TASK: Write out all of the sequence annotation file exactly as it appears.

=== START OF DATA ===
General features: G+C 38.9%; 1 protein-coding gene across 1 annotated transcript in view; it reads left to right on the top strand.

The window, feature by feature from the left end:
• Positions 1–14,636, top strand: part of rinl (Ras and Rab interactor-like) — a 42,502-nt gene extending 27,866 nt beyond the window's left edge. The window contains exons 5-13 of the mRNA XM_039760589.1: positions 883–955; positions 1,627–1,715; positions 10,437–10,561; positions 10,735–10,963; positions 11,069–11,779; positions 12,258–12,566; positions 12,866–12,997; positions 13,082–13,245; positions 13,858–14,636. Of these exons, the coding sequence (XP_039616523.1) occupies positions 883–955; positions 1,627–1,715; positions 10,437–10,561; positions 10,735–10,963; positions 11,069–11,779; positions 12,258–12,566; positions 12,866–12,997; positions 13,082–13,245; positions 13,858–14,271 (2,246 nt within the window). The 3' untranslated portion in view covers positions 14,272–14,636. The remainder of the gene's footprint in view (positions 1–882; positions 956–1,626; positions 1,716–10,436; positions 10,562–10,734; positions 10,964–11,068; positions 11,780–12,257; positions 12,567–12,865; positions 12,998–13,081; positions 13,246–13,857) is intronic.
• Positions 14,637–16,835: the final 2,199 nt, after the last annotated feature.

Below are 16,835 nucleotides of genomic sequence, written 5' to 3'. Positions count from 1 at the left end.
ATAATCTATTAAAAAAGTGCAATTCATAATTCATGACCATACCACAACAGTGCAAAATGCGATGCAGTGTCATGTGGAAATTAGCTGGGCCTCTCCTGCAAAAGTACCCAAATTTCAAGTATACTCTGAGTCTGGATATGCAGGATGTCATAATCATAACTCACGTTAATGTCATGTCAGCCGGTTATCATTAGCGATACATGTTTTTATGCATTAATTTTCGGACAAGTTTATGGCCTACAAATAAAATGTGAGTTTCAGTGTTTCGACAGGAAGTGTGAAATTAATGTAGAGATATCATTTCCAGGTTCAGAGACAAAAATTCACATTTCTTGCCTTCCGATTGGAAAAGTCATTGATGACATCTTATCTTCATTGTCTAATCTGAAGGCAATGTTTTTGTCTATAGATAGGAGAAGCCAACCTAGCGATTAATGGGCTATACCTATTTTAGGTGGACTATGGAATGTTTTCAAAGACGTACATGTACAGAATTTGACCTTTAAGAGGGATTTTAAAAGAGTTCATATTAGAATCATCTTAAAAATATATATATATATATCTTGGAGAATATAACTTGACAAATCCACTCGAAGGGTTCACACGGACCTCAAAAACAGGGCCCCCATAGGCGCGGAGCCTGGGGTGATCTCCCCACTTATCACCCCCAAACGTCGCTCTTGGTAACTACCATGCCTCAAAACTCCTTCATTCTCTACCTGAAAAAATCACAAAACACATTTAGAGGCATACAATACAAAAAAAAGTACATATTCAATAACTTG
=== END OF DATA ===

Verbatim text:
General features: G+C 38.9%; 1 protein-coding gene across 1 annotated transcript in view; it reads left to right on the top strand.

The window, feature by feature from the left end:
• Positions 1–14,636, top strand: part of rinl (Ras and Rab interactor-like) — a 42,502-nt gene extending 27,866 nt beyond the window's left edge. The window contains exons 5-13 of the mRNA XM_039760589.1: positions 883–955; positions 1,627–1,715; positions 10,437–10,561; positions 10,735–10,963; positions 11,069–11,779; positions 12,258–12,566; positions 12,866–12,997; positions 13,082–13,245; positions 13,858–14,636. Of these exons, the coding sequence (XP_039616523.1) occupies positions 883–955; positions 1,627–1,715; positions 10,437–10,561; positions 10,735–10,963; positions 11,069–11,779; positions 12,258–12,566; positions 12,866–12,997; positions 13,082–13,245; positions 13,858–14,271 (2,246 nt within the window). The 3' untranslated portion in view covers positions 14,272–14,636. The remainder of the gene's footprint in view (positions 1–882; positions 956–1,626; positions 1,716–10,436; positions 10,562–10,734; positions 10,964–11,068; positions 11,780–12,257; positions 12,567–12,865; positions 12,998–13,081; positions 13,246–13,857) is intronic.
• Positions 14,637–16,835: the final 2,199 nt, after the last annotated feature.

Below are 16,835 nucleotides of genomic sequence, written 5' to 3'. Positions count from 1 at the left end.
ATAATCTATTAAAAAAGTGCAATTCATAATTCATGACCATACCACAACAGTGCAAAATGCGATGCAGTGTCATGTGGAAATTAGCTGGGCCTCTCCTGCAAAAGTACCCAAATTTCAAGTATACTCTGAGTCTGGATATGCAGGATGTCATAATCATAACTCACGTTAATGTCATGTCAGCCGGTTATCATTAGCGATACATGTTTTTATGCATTAATTTTCGGACAAGTTTATGGCCTACAAATAAAATGTGAGTTTCAGTGTTTCGACAGGAAGTGTGAAATTAATGTAGAGATATCATTTCCAGGTTCAGAGACAAAAATTCACATTTCTTGCCTTCCGATTGGAAAAGTCATTGATGACATCTTATCTTCATTGTCTAATCTGAAGGCAATGTTTTTGTCTATAGATAGGAGAAGCCAACCTAGCGATTAATGGGCTATACCTATTTTAGGTGGACTATGGAATGTTTTCAAAGACGTACATGTACAGAATTTGACCTTTAAGAGGGATTTTAAAAGAGTTCATATTAGAATCATCTTAAAAATATATATATATATATCTTGGAGAATATAACTTGACAAATCCACTCGAAGGGTTCACACGGACCTCAAAAACAGGGCCCCCATAGGCGCGGAGCCTGGGGTGATCTCCCCACTTATCACCCCCAAACGTCGCTCTTGGTAACTACCATGCCTCAAAACTCCTTCATTCTCTACCTGAAAAAATCACAAAACACATTTAGAGGCATACAATACAAAAAAAAGTACATATTCAATAACTTG